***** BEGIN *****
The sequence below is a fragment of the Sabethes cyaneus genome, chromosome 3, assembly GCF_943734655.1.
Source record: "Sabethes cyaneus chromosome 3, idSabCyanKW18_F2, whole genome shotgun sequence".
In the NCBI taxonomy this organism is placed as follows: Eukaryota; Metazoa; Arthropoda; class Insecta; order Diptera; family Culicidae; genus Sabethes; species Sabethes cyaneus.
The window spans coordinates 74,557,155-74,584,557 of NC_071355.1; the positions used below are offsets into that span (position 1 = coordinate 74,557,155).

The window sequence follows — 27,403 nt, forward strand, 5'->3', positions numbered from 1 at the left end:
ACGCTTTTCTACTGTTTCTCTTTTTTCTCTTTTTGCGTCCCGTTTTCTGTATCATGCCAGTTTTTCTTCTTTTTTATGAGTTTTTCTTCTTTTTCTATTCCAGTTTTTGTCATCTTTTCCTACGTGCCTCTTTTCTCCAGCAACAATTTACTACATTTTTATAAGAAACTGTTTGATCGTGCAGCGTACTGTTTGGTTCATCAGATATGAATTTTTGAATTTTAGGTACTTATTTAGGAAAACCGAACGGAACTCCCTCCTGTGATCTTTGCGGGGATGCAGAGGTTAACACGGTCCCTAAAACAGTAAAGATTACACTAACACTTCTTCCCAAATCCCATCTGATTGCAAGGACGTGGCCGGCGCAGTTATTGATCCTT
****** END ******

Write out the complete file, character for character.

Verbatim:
The sequence below is a fragment of the Sabethes cyaneus genome, chromosome 3, assembly GCF_943734655.1.
Source record: "Sabethes cyaneus chromosome 3, idSabCyanKW18_F2, whole genome shotgun sequence".
In the NCBI taxonomy this organism is placed as follows: Eukaryota; Metazoa; Arthropoda; class Insecta; order Diptera; family Culicidae; genus Sabethes; species Sabethes cyaneus.
The window spans coordinates 74,557,155-74,584,557 of NC_071355.1; the positions used below are offsets into that span (position 1 = coordinate 74,557,155).

The window sequence follows — 27,403 nt, forward strand, 5'->3', positions numbered from 1 at the left end:
ACGCTTTTCTACTGTTTCTCTTTTTTCTCTTTTTGCGTCCCGTTTTCTGTATCATGCCAGTTTTTCTTCTTTTTTATGAGTTTTTCTTCTTTTTCTATTCCAGTTTTTGTCATCTTTTCCTACGTGCCTCTTTTCTCCAGCAACAATTTACTACATTTTTATAAGAAACTGTTTGATCGTGCAGCGTACTGTTTGGTTCATCAGATATGAATTTTTGAATTTTAGGTACTTATTTAGGAAAACCGAACGGAACTCCCTCCTGTGATCTTTGCGGGGATGCAGAGGTTAACACGGTCCCTAAAACAGTAAAGATTACACTAACACTTCTTCCCAAATCCCATCTGATTGCAAGGACGTGGCCGGCGCAGTTATTGATCCTT